10. We will start with the issue of whether the sponsor is a qualified person. In short, Mr Terrell drew our attention to the evidence of employment in the appellant’s bundle, in the form of P60s and made no other submission. There was no challenge to the sponsor’s oral evidence which included that she had worked as a cleaner in the United Kingdom at all relevant times and there was no suggestion that her work was marginal and ancillary, with reference to D M Levin v Staatssecretaris van Justitie (case no. 53/81). Having examined the payslips and P60s provided, which cover the relevant years of 2014 to 2020 inclusive, we are satisfied that the sponsor was engaged in genuine and effective employment as a cleaner and that she can be classed as a worker for the purpose of the Immigration (European Economic Area) Regulations 2016.
11. We now consider the issue of dependency. As indicated above, there was no challenge to the sponsor’s evidence as to the appellants’ circumstances. We considered that the sponsor gave a straightforward account without hesitation or embellishment. We therefore accept that the sponsor used to support her sister and the appellants prior to the sister’s untimely passing in 2018. Thereafter, the sponsor supported the appellants by accommodating them free of charge in her property in Ghana as well as sending modest sums of money. Documentary evidence of numerous remittances from the sponsor to the appellants was before us. We heard that the appellants used a little of this money to purchase chewing gum to sell at the roadside to supplement the funds sent by the sponsor. The sponsor explained that the money made by the appellants enabled them to do no more than buy some food. While the sponsor’s remittances to the appellants are modest, this is entirely in keeping with her own modest income from cleaning. We find that the provision of accommodation is a significant contribution towards the appellants essential living needs. We accept that the appellants have no meaningful independence and would most likely be homeless and destitute without the sponsor’s support. This is not a situation where dependency is contrived. There is proximity in the relationship between the appellants and sponsor and her support has been long standing. Considering all matters holistically and applying Jia v Migrationsverket C-1/05 [2007] QB 545, we find that the appellants have established, on the balance of probabilities, that there is a genuine relationship of dependency and that they were in receipt of financial support from the sponsor to meet their essential needs.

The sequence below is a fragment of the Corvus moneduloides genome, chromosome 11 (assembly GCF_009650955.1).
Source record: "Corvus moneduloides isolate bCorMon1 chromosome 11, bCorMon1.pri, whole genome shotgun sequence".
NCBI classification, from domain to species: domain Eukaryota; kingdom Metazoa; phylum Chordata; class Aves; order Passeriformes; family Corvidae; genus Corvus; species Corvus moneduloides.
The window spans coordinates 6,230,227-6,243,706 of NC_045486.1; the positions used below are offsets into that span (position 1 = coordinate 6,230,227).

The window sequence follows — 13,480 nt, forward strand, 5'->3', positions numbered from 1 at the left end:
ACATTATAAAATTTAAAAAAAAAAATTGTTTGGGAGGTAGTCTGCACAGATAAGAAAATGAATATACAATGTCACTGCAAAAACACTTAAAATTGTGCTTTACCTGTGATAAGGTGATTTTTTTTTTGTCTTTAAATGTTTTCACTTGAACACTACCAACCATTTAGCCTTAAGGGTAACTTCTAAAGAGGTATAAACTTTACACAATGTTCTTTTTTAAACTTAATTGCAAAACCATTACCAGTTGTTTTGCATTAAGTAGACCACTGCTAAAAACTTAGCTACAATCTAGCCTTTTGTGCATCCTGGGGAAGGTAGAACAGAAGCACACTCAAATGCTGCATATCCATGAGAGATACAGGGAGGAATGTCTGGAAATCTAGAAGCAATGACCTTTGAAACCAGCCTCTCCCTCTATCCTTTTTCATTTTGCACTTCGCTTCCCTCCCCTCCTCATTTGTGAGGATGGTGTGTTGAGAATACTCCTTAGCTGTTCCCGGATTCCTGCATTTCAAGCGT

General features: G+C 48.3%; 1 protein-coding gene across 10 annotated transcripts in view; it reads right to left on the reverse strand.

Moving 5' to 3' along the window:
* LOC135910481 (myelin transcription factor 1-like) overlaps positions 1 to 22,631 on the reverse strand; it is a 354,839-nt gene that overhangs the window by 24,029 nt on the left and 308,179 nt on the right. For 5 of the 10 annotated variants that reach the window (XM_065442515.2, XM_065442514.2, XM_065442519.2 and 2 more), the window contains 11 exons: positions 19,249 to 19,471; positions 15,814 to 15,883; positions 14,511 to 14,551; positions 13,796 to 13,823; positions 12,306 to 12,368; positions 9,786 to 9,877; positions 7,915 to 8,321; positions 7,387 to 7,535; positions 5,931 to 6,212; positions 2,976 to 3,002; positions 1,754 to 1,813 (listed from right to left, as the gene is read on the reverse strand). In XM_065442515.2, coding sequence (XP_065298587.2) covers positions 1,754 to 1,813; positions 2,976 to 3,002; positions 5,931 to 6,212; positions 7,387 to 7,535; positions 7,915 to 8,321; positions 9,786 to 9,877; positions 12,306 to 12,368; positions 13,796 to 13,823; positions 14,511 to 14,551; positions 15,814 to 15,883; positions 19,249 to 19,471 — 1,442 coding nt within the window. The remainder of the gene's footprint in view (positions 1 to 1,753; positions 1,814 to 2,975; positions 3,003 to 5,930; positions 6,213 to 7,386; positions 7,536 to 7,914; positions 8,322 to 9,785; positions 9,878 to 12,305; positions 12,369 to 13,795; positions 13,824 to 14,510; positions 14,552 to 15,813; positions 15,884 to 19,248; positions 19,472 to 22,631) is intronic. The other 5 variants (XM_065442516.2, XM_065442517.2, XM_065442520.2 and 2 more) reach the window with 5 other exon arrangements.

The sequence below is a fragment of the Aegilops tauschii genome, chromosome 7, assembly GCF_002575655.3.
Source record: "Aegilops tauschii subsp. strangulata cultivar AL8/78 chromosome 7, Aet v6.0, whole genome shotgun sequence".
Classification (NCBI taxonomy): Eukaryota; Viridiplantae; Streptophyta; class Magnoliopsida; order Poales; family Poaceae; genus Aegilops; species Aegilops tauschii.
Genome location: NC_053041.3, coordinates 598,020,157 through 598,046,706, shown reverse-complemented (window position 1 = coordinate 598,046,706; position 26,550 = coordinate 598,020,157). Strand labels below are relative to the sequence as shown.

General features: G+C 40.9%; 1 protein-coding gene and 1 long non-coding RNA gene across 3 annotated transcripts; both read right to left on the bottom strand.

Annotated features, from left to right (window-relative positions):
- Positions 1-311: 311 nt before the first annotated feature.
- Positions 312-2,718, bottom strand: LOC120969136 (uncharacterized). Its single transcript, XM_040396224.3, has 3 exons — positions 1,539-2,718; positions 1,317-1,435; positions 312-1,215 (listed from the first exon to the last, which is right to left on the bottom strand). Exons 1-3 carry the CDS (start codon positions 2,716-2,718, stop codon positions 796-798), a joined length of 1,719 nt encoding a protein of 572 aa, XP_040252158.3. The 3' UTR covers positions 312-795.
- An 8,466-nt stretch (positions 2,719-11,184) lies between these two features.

12. Having found that the appellants were dependent upon the sponsor for their essential needs, there is no utility in us considering whether the appellants were part of the sponsor’s household.

Notice of Decision

The appeal is allowed.
T Kamara
Judge of the Upper Tribunal
Immigration and Asylum Chamber

4 August 2023


1. A person seeking permission to appeal against this decision must make a written application to the Upper Tribunal. Any such application must be received by the Upper Tribunal within the appropriate period after this decision was sent to the person making the application. The appropriate period varies, as follows, according to the location of the individual and the way in which the Upper Tribunal’s decision was sent:

2. Where the person who appealed to the First-tier Tribunal is in the United Kingdom at the time that the application for permission to appeal is made, and is not in detention under the Immigration Acts, the appropriate period is 12 working days (10 working days, if the notice of decision is sent electronically).

3. Where the person making the application is in detention under the Immigration Acts, the appropriate period is 7 working days (5 working days, if the notice of decision is sent electronically).

4. Where the person who appealed to the First-tier Tribunal is outside the United Kingdom at the time that the application for permission to appeal is made, the appropriate period is 38 days (10 working days, if the notice of decision is sent electronically).

5. A “working day” means any day except a Saturday or a Sunday, Christmas Day, Good Friday or a bank holiday.

6. The date when the decision is “sent’ is that appearing on the covering letter or covering email